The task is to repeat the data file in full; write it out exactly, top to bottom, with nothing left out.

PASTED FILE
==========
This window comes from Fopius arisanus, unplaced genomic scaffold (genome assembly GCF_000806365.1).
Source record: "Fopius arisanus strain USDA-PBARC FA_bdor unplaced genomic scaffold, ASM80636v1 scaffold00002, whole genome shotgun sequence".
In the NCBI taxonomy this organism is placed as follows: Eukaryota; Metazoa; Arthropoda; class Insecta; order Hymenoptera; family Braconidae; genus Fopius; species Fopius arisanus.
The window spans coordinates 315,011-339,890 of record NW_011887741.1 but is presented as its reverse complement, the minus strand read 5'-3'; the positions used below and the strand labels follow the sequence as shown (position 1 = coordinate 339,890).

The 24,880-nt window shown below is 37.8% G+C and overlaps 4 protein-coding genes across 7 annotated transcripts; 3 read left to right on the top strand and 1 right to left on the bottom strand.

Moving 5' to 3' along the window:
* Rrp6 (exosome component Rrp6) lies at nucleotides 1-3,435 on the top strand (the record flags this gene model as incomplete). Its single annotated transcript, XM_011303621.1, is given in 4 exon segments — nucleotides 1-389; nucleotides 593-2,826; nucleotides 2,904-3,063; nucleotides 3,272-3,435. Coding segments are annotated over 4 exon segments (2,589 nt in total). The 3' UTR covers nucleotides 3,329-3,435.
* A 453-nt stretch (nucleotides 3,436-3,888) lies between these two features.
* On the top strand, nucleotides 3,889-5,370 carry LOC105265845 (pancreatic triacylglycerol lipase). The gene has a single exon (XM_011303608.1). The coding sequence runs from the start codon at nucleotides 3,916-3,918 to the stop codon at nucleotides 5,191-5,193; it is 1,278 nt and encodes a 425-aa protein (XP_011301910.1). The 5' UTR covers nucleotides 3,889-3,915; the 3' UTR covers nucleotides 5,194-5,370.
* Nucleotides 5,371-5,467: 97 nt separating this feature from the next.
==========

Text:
This window comes from Fopius arisanus, unplaced genomic scaffold (genome assembly GCF_000806365.1).
Source record: "Fopius arisanus strain USDA-PBARC FA_bdor unplaced genomic scaffold, ASM80636v1 scaffold00002, whole genome shotgun sequence".
In the NCBI taxonomy this organism is placed as follows: Eukaryota; Metazoa; Arthropoda; class Insecta; order Hymenoptera; family Braconidae; genus Fopius; species Fopius arisanus.
The window spans coordinates 315,011-339,890 of record NW_011887741.1 but is presented as its reverse complement, the minus strand read 5'-3'; the positions used below and the strand labels follow the sequence as shown (position 1 = coordinate 339,890).

The 24,880-nt window shown below is 37.8% G+C and overlaps 4 protein-coding genes across 7 annotated transcripts; 3 read left to right on the top strand and 1 right to left on the bottom strand.

Moving 5' to 3' along the window:
* Rrp6 (exosome component Rrp6) lies at nucleotides 1-3,435 on the top strand (the record flags this gene model as incomplete). Its single annotated transcript, XM_011303621.1, is given in 4 exon segments — nucleotides 1-389; nucleotides 593-2,826; nucleotides 2,904-3,063; nucleotides 3,272-3,435. Coding segments are annotated over 4 exon segments (2,589 nt in total). The 3' UTR covers nucleotides 3,329-3,435.
* A 453-nt stretch (nucleotides 3,436-3,888) lies between these two features.
* On the top strand, nucleotides 3,889-5,370 carry LOC105265845 (pancreatic triacylglycerol lipase). The gene has a single exon (XM_011303608.1). The coding sequence runs from the start codon at nucleotides 3,916-3,918 to the stop codon at nucleotides 5,191-5,193; it is 1,278 nt and encodes a 425-aa protein (XP_011301910.1). The 5' UTR covers nucleotides 3,889-3,915; the 3' UTR covers nucleotides 5,194-5,370.
* Nucleotides 5,371-5,467: 97 nt separating this feature from the next.